Observe again from this sketch of the consummation how God the Father has sought, in structuring it thus, to exalt his beloved Son. For the thrust of the parousia is essentially to reduce the universe as we now know it to a sea of men and angels, suspended in vacant space before the judgment seat of Christ, where they await, in awe and dread, the final disposition of all things. And herein will lie a consummate object lesson for every sentient being who ever lived: the One now enthroned at the center of the universe is the One who has always been enthroned at the center of the Father’s heart, and therefore at the center of his every purpose, plan, and work. In short, through the parousia both men and angels will behold the Son of God for who he is and for what God appointed him to be: the beloved creator, sustainer, redeemer, ruler, judge, destroyer, and re-creator of all things.

Conclusion

To understand the deep Christ-centered meaning of the consummation is to see immediately that “the real 2012” is not–at its heart–about fear, wrath, and destruction, though these elements are obviously present and important. Rather, at its heart the consummation is about hope: the hope of seeing the divine Christ fully unveiled in matchless splendor; the hope of seeing his gospel fully vindicated before all intelligent creatures; the hope of seeing justice done once and for all; and the hope of experiencing the glorious fulness of God’s redemption and eternal kingdom.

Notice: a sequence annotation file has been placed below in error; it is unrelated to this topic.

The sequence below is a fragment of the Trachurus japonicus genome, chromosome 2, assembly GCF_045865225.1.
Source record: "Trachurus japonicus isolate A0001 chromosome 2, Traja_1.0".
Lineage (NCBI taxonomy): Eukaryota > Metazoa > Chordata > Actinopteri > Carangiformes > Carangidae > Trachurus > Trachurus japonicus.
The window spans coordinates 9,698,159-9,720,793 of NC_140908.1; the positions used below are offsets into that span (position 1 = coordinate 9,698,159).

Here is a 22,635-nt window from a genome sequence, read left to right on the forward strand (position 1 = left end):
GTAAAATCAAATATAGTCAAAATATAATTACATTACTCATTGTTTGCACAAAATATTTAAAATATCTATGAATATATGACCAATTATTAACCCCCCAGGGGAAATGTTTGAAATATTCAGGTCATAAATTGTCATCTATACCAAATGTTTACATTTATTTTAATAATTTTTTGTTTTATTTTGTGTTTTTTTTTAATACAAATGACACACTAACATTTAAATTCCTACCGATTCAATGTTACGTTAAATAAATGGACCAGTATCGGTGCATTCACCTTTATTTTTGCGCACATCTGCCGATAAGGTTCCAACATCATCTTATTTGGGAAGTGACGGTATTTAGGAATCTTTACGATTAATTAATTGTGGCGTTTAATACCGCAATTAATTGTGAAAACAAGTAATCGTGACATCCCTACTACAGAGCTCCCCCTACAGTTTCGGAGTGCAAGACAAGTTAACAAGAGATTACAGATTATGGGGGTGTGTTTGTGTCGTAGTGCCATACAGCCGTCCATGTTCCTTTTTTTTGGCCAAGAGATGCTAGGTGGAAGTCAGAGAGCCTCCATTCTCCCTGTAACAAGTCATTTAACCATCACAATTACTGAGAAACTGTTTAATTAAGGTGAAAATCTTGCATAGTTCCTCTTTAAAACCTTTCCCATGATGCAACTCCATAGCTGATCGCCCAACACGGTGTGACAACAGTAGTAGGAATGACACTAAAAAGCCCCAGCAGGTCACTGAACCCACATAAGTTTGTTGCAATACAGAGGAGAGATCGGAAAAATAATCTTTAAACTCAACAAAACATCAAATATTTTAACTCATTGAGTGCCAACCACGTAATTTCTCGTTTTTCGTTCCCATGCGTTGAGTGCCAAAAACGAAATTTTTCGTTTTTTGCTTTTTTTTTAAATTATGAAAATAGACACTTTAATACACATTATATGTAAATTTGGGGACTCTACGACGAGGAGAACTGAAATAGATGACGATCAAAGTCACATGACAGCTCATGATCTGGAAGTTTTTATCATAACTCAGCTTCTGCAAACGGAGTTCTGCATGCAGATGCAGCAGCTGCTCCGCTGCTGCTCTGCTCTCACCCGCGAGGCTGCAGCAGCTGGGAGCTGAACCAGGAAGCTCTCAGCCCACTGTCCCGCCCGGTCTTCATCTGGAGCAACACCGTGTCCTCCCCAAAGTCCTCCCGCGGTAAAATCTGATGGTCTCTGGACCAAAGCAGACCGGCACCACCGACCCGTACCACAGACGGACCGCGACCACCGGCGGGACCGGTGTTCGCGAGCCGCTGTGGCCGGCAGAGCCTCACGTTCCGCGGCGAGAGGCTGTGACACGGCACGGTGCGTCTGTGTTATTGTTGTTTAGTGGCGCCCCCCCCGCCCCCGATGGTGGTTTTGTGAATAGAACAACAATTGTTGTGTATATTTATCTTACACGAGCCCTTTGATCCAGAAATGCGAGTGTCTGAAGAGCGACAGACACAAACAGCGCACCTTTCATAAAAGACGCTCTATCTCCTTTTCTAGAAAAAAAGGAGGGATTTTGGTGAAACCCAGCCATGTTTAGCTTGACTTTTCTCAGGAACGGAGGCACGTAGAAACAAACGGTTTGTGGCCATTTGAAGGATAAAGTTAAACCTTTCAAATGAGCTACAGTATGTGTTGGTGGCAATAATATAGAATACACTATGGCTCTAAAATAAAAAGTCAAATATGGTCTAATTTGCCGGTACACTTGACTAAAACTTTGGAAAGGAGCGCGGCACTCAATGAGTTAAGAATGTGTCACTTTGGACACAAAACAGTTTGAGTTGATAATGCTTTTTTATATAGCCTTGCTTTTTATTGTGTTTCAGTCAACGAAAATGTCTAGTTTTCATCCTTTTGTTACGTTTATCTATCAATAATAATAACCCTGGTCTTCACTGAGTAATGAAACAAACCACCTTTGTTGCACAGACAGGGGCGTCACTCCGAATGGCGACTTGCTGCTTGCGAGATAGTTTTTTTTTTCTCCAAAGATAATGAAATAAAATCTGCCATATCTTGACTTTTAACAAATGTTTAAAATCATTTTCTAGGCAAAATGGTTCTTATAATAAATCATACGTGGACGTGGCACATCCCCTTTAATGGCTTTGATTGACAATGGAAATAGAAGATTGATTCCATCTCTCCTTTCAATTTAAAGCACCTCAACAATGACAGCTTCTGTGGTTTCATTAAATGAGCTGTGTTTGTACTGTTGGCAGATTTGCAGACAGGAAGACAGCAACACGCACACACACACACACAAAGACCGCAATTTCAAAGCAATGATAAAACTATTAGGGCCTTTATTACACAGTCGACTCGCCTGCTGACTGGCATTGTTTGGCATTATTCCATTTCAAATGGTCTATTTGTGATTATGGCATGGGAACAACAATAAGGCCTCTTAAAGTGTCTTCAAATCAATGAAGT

Small wonder, then, that when the High King of Heaven lovingly promises his Bride that he is indeed coming quickly, her eager response is never to shrink back in fear, but always to cry aloud, “Even so, Lord Jesus come!”